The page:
On any given afternoon, you will see license plates from Fulton County to the Carolinas, Tennessee and Florida. “Folks come from all over. They appreciate what we have here,” says avid cyclist (and former epic racer) Randy DuTeau, the executive director of Columbia County’s Convention and Visitors Bureau. u
The Army Corps of Engineers manages the area and encourages people to enjoy the lake and its surrounding beauty. They partner with SORBA volunteers who maintain all of trails, clearing obstructions and keeping paths safe.
“What’s great about it is anyone can use it. From beginners all the way to advanced riders, there’s opportunities along the 27-mile track here for everyone,” says Park Operations Manager Aaron Wahus, who rides the trails with his two daughters.
There are several trails in the Columbia County, Lake Thurmond area: Mistletoe, the Bartram Trail and Keg Creek Loop. You can access Bartram from four trailheads: West Dam, Lake Springs, Wildwood Park and Petersburg. There are different flavors, depending on the ride you’re after, but with plenty of single-track trail, it’s the closest commune with nature you’re going to get on a bike. Throw in awesome views of the lake and the Bartram Trail system is an unforgettable experience.
Beth and Brian Williams have raised their four daughters, age 17 to six, riding and running trails. For the Evans couple, the Bartram Trail has it all. “This is the perfect place for children because it rolls gently and they’re not huge obstacles, which makes it a great beginner ride,” Beth explains. “This is my go-to trail because I can literally go with my daughters, my wife or I can ride it at night,” says Brian, a self-confessed adrenaline junkie who rides across the CSRA. On this brisk, sunny afternoon, Beth was planning a five-mile ride with six-year-old Zoe Kate, while Brian, who’s in training for a 50K, was riding 20 miles.
Brian, a physics teacher at Greenbrier High School, is working to start a competitive mountain biking team at the school, now that the IMBA has launched a league in Georgia. The team would be sponsored through the National Interscholastic Cycling Association and racing could begin as early as the fall. “Unlike many other high school sports, cycling is something they can do for their whole lives,” he says.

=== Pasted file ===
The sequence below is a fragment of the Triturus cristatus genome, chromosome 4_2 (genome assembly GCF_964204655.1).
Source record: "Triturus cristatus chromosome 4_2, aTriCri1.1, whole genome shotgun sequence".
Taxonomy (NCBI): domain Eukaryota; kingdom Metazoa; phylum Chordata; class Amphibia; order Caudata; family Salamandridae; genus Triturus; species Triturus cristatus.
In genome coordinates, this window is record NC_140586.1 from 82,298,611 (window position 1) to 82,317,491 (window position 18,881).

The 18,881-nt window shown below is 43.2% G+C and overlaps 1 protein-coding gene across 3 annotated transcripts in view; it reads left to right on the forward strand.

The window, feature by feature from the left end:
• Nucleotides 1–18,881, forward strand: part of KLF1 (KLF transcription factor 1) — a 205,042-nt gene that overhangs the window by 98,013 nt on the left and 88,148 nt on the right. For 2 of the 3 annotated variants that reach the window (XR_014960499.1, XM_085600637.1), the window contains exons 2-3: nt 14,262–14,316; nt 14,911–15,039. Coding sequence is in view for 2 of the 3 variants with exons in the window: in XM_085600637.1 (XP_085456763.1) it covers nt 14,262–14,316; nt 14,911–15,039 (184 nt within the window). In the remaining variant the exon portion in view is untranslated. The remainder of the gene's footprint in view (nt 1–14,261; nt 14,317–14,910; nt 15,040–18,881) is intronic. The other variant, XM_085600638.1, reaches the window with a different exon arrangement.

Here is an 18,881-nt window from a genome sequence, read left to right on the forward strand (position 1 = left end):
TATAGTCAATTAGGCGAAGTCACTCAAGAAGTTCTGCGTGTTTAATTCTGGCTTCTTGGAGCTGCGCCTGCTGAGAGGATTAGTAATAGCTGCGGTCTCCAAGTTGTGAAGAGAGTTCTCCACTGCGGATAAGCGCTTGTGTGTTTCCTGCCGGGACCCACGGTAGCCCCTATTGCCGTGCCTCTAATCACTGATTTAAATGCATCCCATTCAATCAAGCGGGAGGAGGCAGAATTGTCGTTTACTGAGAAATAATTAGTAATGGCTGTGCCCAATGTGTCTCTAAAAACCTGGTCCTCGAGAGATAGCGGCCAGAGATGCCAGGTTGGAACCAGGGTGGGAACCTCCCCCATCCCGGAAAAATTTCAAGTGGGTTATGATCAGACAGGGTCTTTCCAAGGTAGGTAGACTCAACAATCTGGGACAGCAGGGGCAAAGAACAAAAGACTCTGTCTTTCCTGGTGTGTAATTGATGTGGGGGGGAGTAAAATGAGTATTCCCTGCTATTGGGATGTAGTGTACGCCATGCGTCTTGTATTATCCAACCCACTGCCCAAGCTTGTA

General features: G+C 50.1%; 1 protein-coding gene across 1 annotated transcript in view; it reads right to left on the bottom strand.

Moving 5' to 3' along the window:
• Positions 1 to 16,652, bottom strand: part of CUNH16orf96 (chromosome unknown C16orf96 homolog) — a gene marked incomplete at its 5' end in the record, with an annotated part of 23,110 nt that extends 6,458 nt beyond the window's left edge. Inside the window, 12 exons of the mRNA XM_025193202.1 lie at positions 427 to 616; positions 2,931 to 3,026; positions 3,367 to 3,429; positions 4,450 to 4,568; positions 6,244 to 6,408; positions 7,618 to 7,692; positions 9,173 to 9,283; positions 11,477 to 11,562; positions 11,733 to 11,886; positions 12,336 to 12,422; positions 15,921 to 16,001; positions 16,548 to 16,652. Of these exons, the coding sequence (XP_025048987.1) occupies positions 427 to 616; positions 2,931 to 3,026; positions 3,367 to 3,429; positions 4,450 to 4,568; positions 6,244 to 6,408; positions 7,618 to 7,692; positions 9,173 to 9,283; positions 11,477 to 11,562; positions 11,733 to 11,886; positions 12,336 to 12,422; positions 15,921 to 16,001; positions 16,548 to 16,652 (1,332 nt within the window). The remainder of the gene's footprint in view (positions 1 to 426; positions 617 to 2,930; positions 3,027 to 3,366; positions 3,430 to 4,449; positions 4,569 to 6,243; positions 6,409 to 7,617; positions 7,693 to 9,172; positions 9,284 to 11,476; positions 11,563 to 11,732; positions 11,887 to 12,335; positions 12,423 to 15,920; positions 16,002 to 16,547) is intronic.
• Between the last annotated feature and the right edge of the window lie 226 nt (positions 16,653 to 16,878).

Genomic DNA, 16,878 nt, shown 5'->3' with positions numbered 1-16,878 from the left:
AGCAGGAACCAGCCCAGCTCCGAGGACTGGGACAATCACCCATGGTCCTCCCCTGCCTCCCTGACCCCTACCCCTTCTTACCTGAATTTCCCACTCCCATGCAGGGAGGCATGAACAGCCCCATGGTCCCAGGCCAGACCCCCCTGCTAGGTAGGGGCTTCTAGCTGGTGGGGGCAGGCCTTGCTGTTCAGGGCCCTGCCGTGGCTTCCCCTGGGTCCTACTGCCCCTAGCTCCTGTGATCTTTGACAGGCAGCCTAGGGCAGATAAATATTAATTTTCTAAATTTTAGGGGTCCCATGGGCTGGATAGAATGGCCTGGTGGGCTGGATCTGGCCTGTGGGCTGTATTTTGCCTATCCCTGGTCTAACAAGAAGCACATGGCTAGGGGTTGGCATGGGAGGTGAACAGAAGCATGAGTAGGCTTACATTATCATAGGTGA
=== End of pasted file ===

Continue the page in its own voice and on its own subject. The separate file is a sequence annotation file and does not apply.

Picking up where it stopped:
No matter where you are, if you mention Augusta to a mountain biker, chances are they’ll ask you about FATS. The Fork Area Trail System has been called the Augusta National of mountain biking and it’s only 20 minutes away across the Savannah River in McCormick County. Fast, fun and flowy, FATS consists of six separate loops and is classified as beginner/intermediate, but don’t let that scare you away. “A six year old could ride it and an expert racer could get hurt out there. It’s that kind of trail. It’s very fast and you’ve got to be careful as far as your speed goes,” says Phil Cohen. The FATS trail has the distinction of being named an epic trail by IMBA, one of 30 in the country.
Ready To Roll
With a wide range of opportunities to ride, it’s clear why biking numbers continue to climb. Nicole Troutman of Evans enjoys FATS and the Bartram trails and takes her five-year-old son to both. “I like being outside, getting fresh air and flying down a hill.” Jack’s favorite part? “Popping wheelies!”
“I call it bum rushing the senses. Every time I take someone around and show them West Dam, Wildwood Park, Savannah Rapids and other places in our area, I realize we’ve got it pretty good, ” says DuTeau.
From a mountain biking mecca to river views, lake vistas and plans for a Columbia County greenway, no matter what your skill level or goal, there’s a path close by just waiting for you.